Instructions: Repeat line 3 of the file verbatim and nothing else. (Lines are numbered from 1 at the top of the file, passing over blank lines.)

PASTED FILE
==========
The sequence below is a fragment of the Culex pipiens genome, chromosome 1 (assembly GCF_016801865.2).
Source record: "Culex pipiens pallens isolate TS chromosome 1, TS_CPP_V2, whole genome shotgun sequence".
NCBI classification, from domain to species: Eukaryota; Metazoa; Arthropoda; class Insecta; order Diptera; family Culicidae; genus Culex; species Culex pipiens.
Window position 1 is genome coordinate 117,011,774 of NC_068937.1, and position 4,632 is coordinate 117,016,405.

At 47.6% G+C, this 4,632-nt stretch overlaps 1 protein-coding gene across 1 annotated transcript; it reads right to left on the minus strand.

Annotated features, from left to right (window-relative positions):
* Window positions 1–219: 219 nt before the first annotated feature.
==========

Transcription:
NCBI classification, from domain to species: Eukaryota; Metazoa; Arthropoda; class Insecta; order Diptera; family Culicidae; genus Culex; species Culex pipiens.